The 90-minute game (against Celtic) was a bit of a blur. I can’t remember too much about it, but it’s obviously the best game I’ve ever had in football.

“To play for your local team in the biggest derby in Scottish football was a great honour for my family and something I’m really proud of.”

Soccer - Clydesdale Bank Scottish Premier League - Rangers v Dundee United - Ibrox Stadium As a teenager McCabe made nine Scottish Premier League appearances for Rangers, featuring in a memorable 3-2 win over Celtic at Ibrox. Source: PA Archive/PA Images

McCabe made nine appearances for Rangers in total during his debut campaign and under more fortunate circumstances, the player might still be there now.

However, like most of the club’s first-team squad, the youngster chose to move on following their demotion amid the administration debacle.

Since then, as is the case with most others who acted accordingly, McCabe has been vilified by a section of the Rangers support, owing to the perception that he took the supposedly easy option to abandon what was a rapidly sinking ship. The player rejected the opportunity to have his contract transferred to the new company set up by Charles Green and was consequently made a free agent owing to a Professional Footballers’ Association of Scotland ruling.

McCabe subsequently joined Championship side Sheffield Wednesday, though the Gers’ followers rarely missed an opportunity to express their disapproval of his behaviour thereafter.

A year after joining the Owls, the youngster came up against his former club in a pre-season friendly. With McCabe’s parents watching on in the stand, the 5,000 travelling Rangers fans roundly booed his every touch in a game that coincided with the midfielder’s 21st birthday.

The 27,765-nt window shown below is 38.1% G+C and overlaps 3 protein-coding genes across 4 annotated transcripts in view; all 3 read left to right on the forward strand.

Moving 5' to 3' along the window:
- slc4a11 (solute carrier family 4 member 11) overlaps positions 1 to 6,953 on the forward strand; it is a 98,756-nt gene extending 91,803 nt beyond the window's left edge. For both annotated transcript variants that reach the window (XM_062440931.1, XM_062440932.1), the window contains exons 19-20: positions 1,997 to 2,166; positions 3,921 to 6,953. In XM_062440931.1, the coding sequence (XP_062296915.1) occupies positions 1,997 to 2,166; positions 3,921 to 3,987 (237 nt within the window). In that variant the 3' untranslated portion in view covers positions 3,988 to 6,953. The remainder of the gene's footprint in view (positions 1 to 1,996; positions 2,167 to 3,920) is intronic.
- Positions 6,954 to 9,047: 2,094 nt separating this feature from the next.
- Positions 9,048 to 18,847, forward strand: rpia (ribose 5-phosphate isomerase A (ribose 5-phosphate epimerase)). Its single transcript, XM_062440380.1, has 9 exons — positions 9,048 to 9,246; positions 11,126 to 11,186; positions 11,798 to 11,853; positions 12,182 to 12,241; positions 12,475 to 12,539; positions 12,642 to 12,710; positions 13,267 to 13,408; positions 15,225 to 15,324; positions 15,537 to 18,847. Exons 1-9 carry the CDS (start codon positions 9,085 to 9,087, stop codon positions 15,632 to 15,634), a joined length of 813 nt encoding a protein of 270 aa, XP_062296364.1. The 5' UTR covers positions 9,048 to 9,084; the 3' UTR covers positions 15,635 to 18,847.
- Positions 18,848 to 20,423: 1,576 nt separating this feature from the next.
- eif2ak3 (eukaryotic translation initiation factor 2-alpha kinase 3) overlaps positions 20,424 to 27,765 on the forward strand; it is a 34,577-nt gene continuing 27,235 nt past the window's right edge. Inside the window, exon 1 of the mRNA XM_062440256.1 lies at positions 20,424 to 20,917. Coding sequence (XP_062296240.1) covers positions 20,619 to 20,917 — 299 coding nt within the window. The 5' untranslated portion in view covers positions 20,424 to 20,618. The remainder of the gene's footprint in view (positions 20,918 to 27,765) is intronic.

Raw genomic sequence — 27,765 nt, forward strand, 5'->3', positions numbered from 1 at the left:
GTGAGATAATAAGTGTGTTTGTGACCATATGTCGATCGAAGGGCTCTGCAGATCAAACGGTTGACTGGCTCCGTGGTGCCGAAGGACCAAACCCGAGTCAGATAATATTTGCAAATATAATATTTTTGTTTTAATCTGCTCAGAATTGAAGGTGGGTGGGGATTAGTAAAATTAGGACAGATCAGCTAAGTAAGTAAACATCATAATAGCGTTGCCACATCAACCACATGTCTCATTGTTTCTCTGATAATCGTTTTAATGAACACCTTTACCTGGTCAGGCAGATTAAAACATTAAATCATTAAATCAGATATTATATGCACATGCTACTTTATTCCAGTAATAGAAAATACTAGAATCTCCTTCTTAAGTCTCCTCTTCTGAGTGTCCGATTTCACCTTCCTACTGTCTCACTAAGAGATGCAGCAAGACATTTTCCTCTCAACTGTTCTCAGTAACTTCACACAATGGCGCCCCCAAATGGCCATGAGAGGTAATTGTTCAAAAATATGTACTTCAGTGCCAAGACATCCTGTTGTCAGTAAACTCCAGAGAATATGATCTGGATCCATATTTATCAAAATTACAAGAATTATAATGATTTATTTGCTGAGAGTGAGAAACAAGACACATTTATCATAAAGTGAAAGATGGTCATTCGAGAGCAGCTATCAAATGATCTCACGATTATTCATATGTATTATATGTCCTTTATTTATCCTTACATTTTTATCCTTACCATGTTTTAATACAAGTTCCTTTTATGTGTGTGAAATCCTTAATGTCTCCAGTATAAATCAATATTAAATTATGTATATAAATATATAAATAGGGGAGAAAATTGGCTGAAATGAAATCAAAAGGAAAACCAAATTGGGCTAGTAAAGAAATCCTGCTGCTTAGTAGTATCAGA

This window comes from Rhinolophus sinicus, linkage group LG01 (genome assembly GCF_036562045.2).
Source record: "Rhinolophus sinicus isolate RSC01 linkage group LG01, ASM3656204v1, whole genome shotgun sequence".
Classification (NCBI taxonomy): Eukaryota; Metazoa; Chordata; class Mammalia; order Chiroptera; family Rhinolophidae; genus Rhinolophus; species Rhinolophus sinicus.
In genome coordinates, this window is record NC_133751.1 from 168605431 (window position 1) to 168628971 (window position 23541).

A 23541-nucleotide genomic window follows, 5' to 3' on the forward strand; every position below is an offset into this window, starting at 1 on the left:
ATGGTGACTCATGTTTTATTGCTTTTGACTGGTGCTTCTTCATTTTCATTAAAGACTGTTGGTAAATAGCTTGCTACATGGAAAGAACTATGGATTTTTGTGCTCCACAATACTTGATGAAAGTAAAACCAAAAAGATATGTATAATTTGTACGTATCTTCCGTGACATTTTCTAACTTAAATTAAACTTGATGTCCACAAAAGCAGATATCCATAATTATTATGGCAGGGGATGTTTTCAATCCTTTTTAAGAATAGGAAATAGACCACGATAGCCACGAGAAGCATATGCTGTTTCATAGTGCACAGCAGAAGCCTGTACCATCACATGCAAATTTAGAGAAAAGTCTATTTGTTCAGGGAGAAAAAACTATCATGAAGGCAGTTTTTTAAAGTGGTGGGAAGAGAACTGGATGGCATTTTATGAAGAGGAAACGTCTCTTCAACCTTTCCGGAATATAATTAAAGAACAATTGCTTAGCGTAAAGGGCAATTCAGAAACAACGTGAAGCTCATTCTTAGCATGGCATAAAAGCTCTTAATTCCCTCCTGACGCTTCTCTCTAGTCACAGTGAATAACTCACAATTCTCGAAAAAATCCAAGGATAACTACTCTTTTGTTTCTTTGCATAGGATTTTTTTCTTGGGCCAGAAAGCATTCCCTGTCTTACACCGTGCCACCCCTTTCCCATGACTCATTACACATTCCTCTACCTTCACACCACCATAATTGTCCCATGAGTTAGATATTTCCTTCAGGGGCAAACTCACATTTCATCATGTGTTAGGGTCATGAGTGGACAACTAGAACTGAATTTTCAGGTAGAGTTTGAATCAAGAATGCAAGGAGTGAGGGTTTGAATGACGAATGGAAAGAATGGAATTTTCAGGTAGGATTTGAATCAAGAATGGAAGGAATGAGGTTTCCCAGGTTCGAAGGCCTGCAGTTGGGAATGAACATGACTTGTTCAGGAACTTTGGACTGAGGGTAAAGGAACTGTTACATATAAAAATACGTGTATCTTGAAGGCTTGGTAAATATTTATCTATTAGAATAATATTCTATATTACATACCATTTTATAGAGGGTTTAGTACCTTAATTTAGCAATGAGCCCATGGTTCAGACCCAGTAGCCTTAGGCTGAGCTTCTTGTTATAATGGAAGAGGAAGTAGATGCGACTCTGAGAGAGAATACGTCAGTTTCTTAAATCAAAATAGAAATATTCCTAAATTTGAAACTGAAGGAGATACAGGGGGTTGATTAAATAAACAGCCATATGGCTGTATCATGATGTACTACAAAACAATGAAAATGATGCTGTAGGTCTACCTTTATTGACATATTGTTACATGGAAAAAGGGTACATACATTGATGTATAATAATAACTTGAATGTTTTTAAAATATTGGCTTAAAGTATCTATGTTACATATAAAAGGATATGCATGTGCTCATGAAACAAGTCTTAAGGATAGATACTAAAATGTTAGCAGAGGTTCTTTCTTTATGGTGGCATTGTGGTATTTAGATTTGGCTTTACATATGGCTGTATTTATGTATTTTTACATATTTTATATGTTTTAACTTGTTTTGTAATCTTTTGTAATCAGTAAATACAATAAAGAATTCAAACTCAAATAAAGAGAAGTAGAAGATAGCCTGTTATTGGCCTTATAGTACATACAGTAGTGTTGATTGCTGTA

It was tough,” McCabe told the Daily Record at the time. “Rangers brought down a big crowd and these were the fans I was playing in front of at one stage in my life. They were the ones cheering for me back then.

“To then see it turned around and hear the few fans who were booing was hard to take but, at the end of the day, that’s just football.”

Even to this day, certain Rangers supporters continue to hold a grudge, with the player abused by the Scottish club’s fans on Twitter after his recent move to Sligo was confirmed.

But with the benefit of a couple of years’ hindsight, McCabe suggests the decision was a difficult but necessary step in his career. It may not have gone down well on the blue half of Glasgow, but the player insists he had to prioritise his livelihood over any perceived notions of loyalty.

It’s hard being a supporter and being there for so long, it wasn’t an easy decision, but (the decision to leave) was based purely on footballing reasons,” he says.

“I’d worked so hard to break into one of the top-two teams in Scotland. So to break into that first team and to then be told that you might have to play in the Scottish third tier was a big factor in leaving there and going down south. But it gave me the platform to go and apply my trade at a very high level.”

The transition to English football was not as smooth as McCabe would have liked from a playing perspective.